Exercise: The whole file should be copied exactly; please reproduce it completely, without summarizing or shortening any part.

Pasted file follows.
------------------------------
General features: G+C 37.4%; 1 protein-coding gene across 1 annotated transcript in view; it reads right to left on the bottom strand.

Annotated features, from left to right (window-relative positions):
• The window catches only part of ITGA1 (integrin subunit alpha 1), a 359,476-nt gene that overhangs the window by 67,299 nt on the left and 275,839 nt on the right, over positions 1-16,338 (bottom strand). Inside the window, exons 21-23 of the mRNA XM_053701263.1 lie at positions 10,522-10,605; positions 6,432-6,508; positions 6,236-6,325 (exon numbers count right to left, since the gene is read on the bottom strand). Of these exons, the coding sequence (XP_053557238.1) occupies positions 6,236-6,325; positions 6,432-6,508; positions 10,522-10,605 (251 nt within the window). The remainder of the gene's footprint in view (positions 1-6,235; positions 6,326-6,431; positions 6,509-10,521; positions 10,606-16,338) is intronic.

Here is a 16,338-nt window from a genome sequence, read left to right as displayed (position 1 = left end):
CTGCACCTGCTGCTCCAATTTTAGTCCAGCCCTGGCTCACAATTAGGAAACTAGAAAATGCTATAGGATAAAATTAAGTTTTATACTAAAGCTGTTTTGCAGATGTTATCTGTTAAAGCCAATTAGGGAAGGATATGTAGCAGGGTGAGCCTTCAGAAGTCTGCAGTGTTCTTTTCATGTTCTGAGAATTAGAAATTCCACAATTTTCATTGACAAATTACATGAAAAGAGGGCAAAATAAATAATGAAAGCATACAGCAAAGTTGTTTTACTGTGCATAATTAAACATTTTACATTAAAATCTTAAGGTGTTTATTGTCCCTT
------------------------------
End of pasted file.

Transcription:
General features: G+C 37.4%; 1 protein-coding gene across 1 annotated transcript in view; it reads right to left on the bottom strand.

Annotated features, from left to right (window-relative positions):
• The window catches only part of ITGA1 (integrin subunit alpha 1), a 359,476-nt gene that overhangs the window by 67,299 nt on the left and 275,839 nt on the right, over positions 1-16,338 (bottom strand). Inside the window, exons 21-23 of the mRNA XM_053701263.1 lie at positions 10,522-10,605; positions 6,432-6,508; positions 6,236-6,325 (exon numbers count right to left, since the gene is read on the bottom strand). Of these exons, the coding sequence (XP_053557238.1) occupies positions 6,236-6,325; positions 6,432-6,508; positions 10,522-10,605 (251 nt within the window). The remainder of the gene's footprint in view (positions 1-6,235; positions 6,326-6,431; positions 6,509-10,521; positions 10,606-16,338) is intronic.

Here is a 16,338-nt window from a genome sequence, read left to right as displayed (position 1 = left end):
CTGCACCTGCTGCTCCAATTTTAGTCCAGCCCTGGCTCACAATTAGGAAACTAGAAAATGCTATAGGATAAAATTAAGTTTTATACTAAAGCTGTTTTGCAGATGTTATCTGTTAAAGCCAATTAGGGAAGGATATGTAGCAGGGTGAGCCTTCAGAAGTCTGCAGTGTTCTTTTCATGTTCTGAGAATTAGAAATTCCACAATTTTCATTGACAAATTACATGAAAAGAGGGCAAAATAAATAATGAAAGCATACAGCAAAGTTGTTTTACTGTGCATAATTAAACATTTTACATTAAAATCTTAAGGTGTTTATTGTCCCTT